In Jeffrey Toobin’s profile of Chuck Schumer in last week’s New Yorker (subscription only), the senior U.S. senator from New York, an anti-“anti-business liberal,” says his only major asset is his Park Slope apartment.
The story goes that in 1982, when Mr. Schumer was a state congressman, he and his wife, CUNY vice chancellor Iris Weinshall, spent about $157,000 on an apartment in a prewar doorman building on Prospect Park West. It was a stretch at the time. “Now it’s the only major asset we own,” Mr. Schumer says in the profile, “but it’s worth much more, probably ten times that.”
He’s quite proud of the appreciation. Back when senior Minnesota Senator Amy Klobuchar was just a candidate, she went on a bike tour of Brooklyn with Mr. Schumer. His antics made her daughter uncomfortable. “Chuck has a bullhorn, and he stops in front of his building and announces that he and Iris bought their apartment for a hundred and fifty thousand dollars and now it’s worth ten times that much,” she says. “And my twelve-year-old daughter pulled on my jacket and said, ‘Mom, if you said that in Minnesota, you’d be in so much trouble.'”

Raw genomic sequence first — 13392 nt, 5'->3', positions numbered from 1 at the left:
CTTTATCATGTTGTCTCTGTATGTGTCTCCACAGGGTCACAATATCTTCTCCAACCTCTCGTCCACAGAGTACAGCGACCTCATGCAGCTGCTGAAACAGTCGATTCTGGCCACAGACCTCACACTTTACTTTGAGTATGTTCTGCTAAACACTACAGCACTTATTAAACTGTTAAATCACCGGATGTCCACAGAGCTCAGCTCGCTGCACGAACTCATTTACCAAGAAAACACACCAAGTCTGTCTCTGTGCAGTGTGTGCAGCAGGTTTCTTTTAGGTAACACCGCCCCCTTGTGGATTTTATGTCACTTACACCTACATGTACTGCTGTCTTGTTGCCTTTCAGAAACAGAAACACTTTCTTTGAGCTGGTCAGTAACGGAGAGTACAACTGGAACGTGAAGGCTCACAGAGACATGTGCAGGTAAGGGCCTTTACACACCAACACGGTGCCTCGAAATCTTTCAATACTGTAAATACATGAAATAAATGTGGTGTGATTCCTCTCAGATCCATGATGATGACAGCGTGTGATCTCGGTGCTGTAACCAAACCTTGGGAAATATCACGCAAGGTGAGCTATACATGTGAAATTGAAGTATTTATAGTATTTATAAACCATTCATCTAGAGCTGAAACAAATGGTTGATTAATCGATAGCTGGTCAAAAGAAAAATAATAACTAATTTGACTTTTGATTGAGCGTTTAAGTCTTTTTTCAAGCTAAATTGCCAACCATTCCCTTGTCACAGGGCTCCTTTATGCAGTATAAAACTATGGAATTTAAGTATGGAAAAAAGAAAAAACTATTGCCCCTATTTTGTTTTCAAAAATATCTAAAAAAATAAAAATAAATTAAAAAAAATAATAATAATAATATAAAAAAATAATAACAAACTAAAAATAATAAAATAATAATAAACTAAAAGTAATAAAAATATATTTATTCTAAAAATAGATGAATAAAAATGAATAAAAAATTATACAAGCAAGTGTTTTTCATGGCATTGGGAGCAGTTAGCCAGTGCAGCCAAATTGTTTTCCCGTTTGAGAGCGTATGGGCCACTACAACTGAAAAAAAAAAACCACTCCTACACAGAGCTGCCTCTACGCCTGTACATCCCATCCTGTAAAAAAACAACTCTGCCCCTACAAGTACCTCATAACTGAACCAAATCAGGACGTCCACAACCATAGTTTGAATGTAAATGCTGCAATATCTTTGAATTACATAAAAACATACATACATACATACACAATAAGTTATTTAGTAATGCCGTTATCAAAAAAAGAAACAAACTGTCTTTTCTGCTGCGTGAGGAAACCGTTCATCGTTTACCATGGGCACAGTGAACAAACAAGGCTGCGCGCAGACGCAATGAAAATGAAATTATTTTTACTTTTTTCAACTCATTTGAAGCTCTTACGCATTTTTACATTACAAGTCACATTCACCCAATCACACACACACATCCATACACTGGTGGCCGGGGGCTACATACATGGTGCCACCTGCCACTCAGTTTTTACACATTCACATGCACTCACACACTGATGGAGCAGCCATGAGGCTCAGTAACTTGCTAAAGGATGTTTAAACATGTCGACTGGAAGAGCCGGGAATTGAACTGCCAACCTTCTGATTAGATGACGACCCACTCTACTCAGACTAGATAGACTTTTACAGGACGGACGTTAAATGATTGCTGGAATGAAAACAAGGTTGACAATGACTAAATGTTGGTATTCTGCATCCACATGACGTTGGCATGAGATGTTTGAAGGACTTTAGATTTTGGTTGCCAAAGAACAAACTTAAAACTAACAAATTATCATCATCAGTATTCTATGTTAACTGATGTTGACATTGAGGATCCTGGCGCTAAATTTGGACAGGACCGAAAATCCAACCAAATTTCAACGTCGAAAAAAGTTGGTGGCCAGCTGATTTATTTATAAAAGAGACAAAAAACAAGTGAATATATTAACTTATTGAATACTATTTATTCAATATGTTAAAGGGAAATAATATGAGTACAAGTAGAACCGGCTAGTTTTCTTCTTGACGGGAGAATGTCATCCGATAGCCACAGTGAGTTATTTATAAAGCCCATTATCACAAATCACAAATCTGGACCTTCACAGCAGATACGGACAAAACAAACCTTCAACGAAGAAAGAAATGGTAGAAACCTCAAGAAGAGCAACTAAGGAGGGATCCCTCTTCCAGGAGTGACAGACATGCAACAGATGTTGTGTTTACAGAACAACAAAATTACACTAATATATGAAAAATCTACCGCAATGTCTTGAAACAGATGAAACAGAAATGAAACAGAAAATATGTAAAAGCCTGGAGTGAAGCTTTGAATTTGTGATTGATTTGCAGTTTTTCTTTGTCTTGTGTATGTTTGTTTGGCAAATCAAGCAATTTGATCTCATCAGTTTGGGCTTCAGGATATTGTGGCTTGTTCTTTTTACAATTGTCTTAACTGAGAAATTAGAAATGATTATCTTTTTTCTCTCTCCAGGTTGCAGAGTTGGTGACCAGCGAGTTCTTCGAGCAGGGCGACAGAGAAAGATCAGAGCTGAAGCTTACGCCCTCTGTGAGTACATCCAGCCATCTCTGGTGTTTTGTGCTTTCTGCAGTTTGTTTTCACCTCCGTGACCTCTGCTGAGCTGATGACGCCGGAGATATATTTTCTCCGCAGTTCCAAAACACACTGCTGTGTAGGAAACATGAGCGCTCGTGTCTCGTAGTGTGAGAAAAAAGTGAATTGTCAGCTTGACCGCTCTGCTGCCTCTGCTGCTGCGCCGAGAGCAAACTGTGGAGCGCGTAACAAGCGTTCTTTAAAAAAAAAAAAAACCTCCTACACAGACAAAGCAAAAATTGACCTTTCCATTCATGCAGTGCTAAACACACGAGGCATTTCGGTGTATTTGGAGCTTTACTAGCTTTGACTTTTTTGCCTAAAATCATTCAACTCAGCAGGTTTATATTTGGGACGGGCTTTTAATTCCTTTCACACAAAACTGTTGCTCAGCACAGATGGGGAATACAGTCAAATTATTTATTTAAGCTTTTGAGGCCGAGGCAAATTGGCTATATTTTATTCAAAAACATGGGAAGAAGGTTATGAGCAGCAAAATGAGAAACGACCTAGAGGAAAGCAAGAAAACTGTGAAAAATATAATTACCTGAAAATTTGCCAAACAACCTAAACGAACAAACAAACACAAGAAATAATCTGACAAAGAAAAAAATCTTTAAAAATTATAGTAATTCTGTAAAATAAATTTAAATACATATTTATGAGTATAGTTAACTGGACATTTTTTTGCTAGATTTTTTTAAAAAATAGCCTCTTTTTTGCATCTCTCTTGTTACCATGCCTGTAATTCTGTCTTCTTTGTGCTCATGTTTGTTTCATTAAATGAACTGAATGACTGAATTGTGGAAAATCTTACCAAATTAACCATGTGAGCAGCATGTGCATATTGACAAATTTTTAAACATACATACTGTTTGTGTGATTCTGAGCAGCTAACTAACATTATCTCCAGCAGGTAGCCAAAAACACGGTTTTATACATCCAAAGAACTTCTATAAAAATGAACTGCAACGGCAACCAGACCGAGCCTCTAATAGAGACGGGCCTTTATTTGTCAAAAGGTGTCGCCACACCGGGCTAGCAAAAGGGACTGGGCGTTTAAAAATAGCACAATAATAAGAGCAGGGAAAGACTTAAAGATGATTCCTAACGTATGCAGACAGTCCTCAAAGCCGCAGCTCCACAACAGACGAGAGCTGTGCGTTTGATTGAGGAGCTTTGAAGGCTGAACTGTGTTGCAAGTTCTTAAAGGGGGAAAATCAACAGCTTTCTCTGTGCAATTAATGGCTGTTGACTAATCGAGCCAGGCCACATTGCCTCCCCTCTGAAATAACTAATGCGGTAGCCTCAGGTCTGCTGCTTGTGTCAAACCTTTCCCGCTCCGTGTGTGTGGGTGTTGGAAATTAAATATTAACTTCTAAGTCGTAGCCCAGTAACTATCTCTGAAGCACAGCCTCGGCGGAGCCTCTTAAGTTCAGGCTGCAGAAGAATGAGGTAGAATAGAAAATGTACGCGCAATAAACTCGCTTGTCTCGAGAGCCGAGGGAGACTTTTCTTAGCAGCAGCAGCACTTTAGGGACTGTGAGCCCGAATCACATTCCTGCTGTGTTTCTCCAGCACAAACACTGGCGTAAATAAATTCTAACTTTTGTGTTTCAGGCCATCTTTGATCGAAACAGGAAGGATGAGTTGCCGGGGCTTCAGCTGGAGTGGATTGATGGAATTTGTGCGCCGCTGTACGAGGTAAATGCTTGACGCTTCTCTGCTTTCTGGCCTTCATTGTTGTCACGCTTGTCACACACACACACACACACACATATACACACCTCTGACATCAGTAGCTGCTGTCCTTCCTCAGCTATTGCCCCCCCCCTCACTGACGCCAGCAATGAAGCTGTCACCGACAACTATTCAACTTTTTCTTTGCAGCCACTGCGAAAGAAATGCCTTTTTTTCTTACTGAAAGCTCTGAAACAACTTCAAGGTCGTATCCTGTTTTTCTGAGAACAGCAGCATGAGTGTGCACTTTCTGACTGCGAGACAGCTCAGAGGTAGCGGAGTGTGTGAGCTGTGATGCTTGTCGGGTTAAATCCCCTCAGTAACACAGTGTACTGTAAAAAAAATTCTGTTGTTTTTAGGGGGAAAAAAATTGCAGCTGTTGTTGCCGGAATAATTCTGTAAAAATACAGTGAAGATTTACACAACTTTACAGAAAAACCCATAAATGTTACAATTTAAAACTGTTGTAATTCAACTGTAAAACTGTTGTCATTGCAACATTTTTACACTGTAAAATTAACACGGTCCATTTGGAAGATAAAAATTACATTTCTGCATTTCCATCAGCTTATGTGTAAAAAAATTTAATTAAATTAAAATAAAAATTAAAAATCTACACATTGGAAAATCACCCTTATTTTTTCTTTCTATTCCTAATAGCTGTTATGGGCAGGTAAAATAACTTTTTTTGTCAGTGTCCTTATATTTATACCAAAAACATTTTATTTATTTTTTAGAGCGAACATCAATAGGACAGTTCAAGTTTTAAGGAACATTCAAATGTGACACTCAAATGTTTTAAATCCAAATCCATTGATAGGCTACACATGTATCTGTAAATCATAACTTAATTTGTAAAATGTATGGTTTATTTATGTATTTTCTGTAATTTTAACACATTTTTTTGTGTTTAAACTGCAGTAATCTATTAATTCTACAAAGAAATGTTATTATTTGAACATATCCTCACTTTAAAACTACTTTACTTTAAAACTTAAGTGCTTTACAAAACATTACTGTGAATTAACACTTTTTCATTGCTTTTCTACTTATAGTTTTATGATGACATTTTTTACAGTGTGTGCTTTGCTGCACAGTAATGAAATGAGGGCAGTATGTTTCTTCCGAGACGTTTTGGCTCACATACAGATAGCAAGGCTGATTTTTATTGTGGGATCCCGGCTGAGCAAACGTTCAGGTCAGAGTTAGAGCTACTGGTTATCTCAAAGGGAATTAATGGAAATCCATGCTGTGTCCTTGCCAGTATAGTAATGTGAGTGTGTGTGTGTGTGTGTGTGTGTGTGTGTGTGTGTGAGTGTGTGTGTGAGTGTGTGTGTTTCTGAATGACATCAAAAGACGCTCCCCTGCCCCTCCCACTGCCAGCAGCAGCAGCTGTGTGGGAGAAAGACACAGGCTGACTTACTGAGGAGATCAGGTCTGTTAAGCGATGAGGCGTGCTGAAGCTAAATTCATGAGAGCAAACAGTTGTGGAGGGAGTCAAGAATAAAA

Minnesota children are more discreet than their New York counterparts.
By comparison, Mr. Schumer’s Capitol Hill apartment is seedy. “Our rats,” says Massachusetts Congressman Bill Delahunt, who shares the place with Mr. Schumer, “scare our cockroaches.” Mr. Toobin calls the place “famously unhygienic,” noting that Mr. Schumer’s clothes “look like they’ve been stored in tense adjacency to Chinese-food containers.” His father, by the way, was an exterminator.